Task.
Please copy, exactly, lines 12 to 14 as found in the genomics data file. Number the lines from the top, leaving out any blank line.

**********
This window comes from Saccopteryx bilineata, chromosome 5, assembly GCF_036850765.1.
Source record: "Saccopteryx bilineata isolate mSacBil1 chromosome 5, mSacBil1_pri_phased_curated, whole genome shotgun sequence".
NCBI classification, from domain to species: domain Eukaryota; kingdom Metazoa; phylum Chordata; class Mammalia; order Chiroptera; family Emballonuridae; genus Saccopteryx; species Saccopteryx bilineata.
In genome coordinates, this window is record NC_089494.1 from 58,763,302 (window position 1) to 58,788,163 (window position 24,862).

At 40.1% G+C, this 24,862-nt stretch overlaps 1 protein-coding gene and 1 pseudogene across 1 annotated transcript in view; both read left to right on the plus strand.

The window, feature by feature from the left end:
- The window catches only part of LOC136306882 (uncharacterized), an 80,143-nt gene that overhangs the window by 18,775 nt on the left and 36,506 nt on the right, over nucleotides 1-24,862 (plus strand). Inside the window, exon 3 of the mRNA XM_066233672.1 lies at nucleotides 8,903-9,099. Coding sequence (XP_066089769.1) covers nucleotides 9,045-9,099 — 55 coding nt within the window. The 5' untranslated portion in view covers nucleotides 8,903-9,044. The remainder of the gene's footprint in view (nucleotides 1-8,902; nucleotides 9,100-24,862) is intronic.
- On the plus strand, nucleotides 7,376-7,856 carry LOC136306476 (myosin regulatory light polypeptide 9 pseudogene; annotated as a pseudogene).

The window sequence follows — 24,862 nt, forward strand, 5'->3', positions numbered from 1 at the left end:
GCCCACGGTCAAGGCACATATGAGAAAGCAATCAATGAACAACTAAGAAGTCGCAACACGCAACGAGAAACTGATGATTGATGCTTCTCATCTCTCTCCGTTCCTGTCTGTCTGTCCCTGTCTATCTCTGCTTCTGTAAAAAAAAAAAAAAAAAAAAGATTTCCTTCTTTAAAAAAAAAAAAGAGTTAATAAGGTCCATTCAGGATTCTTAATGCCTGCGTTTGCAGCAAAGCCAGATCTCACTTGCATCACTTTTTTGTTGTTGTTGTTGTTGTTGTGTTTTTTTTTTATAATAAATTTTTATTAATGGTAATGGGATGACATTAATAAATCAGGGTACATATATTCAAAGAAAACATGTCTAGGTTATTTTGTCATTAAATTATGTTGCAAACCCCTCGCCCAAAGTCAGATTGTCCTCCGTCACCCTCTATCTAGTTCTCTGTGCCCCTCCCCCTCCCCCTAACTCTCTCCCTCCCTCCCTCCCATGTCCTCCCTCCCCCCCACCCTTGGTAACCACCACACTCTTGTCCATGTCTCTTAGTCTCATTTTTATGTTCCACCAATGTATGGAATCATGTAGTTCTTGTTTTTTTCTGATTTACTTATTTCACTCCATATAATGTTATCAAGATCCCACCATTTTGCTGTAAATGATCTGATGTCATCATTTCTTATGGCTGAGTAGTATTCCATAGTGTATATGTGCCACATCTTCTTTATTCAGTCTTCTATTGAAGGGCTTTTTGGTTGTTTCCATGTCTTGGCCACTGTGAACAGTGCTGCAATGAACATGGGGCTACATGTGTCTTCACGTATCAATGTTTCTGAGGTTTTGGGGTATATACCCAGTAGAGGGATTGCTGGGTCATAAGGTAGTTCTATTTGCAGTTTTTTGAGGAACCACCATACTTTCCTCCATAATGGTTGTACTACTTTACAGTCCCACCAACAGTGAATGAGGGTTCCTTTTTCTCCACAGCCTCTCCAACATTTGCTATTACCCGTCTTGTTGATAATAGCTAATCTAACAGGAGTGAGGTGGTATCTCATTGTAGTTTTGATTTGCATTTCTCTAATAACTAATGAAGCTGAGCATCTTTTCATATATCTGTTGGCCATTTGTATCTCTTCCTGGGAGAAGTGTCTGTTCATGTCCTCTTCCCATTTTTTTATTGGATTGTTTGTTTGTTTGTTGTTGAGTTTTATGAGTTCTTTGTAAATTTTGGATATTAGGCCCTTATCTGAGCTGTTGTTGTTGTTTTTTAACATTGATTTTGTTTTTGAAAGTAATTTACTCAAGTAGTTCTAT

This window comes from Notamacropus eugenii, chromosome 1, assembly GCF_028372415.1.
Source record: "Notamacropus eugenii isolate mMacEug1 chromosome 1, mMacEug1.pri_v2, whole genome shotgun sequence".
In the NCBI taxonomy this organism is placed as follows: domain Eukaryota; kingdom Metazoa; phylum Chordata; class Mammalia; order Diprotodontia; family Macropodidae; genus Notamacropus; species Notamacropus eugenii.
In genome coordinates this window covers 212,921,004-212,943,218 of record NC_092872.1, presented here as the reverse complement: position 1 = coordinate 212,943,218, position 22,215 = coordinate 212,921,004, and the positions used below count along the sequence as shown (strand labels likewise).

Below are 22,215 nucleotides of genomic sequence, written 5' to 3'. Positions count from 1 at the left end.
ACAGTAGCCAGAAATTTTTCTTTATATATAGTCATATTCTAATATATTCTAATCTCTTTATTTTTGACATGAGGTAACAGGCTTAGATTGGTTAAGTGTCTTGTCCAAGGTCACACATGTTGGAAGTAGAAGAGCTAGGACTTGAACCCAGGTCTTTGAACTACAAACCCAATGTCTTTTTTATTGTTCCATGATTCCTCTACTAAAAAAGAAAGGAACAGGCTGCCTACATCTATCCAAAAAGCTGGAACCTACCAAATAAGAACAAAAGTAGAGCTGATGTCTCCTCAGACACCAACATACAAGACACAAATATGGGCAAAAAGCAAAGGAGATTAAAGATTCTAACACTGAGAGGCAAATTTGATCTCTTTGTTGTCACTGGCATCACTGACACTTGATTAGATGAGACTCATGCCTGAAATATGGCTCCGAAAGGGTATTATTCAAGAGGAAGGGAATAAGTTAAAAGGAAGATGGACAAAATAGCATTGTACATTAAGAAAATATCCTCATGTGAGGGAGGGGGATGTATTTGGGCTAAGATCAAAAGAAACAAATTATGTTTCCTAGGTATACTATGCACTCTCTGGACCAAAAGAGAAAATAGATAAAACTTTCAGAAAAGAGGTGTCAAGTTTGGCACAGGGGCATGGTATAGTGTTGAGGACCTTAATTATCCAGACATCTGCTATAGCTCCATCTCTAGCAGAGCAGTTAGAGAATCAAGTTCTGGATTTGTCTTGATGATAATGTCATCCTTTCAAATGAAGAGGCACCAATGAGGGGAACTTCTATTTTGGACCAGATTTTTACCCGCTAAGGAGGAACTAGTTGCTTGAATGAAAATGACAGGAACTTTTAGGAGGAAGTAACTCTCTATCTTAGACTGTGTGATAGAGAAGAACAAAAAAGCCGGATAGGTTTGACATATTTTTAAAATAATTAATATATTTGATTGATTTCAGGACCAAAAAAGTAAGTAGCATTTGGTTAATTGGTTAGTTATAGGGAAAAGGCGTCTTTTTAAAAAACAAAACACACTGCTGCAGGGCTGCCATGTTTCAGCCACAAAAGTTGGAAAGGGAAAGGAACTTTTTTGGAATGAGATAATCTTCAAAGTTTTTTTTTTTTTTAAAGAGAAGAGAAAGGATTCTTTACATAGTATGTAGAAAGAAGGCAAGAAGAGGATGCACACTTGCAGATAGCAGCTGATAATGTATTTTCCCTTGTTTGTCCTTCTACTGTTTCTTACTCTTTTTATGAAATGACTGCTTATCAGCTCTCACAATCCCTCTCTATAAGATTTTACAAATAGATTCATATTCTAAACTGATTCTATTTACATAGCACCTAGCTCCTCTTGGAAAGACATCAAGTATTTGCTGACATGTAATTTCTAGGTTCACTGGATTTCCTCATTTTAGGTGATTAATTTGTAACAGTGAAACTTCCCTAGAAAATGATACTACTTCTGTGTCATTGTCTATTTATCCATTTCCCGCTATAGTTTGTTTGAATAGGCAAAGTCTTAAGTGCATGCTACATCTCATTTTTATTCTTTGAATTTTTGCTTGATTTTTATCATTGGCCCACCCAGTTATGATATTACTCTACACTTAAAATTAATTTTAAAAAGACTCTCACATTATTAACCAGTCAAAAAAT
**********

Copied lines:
Source record: "Notamacropus eugenii isolate mMacEug1 chromosome 1, mMacEug1.pri_v2, whole genome shotgun sequence".
In the NCBI taxonomy this organism is placed as follows: domain Eukaryota; kingdom Metazoa; phylum Chordata; class Mammalia; order Diprotodontia; family Macropodidae; genus Notamacropus; species Notamacropus eugenii.
In genome coordinates this window covers 212,921,004-212,943,218 of record NC_092872.1, presented here as the reverse complement: position 1 = coordinate 212,943,218, position 22,215 = coordinate 212,921,004, and the positions used below count along the sequence as shown (strand labels likewise).